Sunday, April 10, 2011

"It's our Beach!"

In the past one of my favourite things to do here is to walk on the Beach at sunrise. Unfortunately, it has been too long since the last time I enjoyed this simple pleasure. I can blame increased activity at work (we have been busier in the past month or so than at any time in the past 2 ½ years) but with the recent time change the sunrise is now an hour later, and the temperatures have jumped almost 10 degrees in the past week, so one morning this week I headed for the Beach about 7:00 am, as soon as I woke up.

The short 250 yard walk from my house brought me to the sea grass “berm” that separates the shoreline from the row of Beachfront homes, and I saw that on this morning there was a very low tide. The sky was already brightening behind Isla Carmen, which forms almost half of our horizon to the east, as the sun has moved almost midway on it’s circuit to the north. Combined with the smaller Ilsa Coronado, further north and more opposite the town of Loreto, these two islands provide a perspective that helps to define the ocean view better than the simple water line in the distance that would be there without them.

To begin my stroll towards Punta Nopolo, the rocky point that marks the southern end of the Beach, I only had a few lazy Pelicans for company, cruising inches above the glassy surface of the water on this calm morning. In the distance I could see a fishing boat offshore, presumably catching some bait before heading out into deeper waters in search of Cabria, Yellow Tail or other game fish.

The Beach sand, exposed at this low tide, was pock-marked with evidence of thousands of clams buried below the surface, their mini-volcano holes filled with sand from the gentle actions of the waves. There were also rolls of greenish brown seaweed scattered in patches along the shore, left behind by the receding water, and marking another seasonal episode of the plant and animal life that comes and goes in a constantly shifting cycle.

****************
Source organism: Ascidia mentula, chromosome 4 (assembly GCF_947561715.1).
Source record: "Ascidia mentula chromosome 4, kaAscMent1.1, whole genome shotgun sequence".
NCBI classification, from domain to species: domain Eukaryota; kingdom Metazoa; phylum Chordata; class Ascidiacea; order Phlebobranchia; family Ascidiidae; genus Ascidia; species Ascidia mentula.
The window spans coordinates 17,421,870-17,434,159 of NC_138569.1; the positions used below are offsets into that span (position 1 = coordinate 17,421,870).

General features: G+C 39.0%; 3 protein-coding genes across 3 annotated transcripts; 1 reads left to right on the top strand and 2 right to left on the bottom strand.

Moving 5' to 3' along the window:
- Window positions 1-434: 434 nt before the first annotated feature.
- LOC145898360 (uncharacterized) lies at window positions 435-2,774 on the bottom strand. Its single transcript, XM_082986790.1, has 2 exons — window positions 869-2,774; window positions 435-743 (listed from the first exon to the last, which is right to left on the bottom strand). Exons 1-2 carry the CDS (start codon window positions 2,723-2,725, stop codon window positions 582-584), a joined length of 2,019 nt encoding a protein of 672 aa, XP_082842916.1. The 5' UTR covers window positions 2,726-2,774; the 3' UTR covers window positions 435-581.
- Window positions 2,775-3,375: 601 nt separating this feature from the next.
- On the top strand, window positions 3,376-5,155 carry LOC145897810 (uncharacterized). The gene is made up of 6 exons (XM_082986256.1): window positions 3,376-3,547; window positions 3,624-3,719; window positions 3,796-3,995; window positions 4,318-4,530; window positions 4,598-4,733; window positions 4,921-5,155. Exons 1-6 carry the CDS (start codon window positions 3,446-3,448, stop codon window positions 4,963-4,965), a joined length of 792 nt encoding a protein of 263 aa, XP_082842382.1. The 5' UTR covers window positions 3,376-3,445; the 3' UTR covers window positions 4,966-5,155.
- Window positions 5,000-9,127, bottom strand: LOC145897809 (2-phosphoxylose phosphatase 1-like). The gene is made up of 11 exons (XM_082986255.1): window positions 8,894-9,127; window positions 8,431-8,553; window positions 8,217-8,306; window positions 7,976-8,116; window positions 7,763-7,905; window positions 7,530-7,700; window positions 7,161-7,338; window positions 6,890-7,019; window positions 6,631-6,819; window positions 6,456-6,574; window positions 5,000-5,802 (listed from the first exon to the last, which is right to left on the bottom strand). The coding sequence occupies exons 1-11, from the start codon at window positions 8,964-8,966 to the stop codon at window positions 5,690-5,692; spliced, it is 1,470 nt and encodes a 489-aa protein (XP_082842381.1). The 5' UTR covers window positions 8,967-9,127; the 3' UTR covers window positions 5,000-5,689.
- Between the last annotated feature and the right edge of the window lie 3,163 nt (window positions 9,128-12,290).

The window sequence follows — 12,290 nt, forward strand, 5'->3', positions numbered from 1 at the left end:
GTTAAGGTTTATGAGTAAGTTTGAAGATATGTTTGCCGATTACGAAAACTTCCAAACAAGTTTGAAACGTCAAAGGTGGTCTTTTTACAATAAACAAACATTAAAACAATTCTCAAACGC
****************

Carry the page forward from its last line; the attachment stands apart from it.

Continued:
As the sun first breaks over the top of the distant Island, my attention is torn between the spectacle of this dazzling event and the opposite view of the golden light striking the rugged mountain peaks directly opposite to the west. Now that the dawn was rising, I could see some activity further down the beach. In the distance I saw a small boat being manoeuvred across the beach and into the gently breaking water on the shore.

Still further down the beach, there were other early risers accompanied by two dogs coming towards me and the boat, being launched between us. As I got closer, I recognized Kaz, a fellow Homeowner preparing his inflatable canoe for launching as he was joined by Bruce and Susan, their daughter Michelle, and their two beautiful black Setters. As I approached, it became apparent that preparations were underway for a fishing expedition, but I soon found out that this was no ordinary day, in fact, it was Michelle’s Birthday – and “her” day was going to begin with a fishing trip with friend and neighbour Kaz.

While the boat was being loaded with tackle and the electric outboard, and Bruce was helping Michelle get settled in the bow seat, Susan headed off for a leisurely jog down the beach, enthusiastically accompanied by her four legged companions. I gather this is a frequent morning ritual for the family, in fact, Susan was explaining to me that their dogs were so well attuned to the routine that they cannot say the word “beach” when they are at home and the dogs are around, without causing them to go into a (well behaved) frenzy of excitement! The vocabulary of these obviously intelligent dogs is such that their Humans have to either spell certain words like this, or substitute the Spanish word, to maintain reasonable order. From what I observed of these two dogs, I would be concerned that it may not be long before even these subterfuges are broken by the canine members of the family!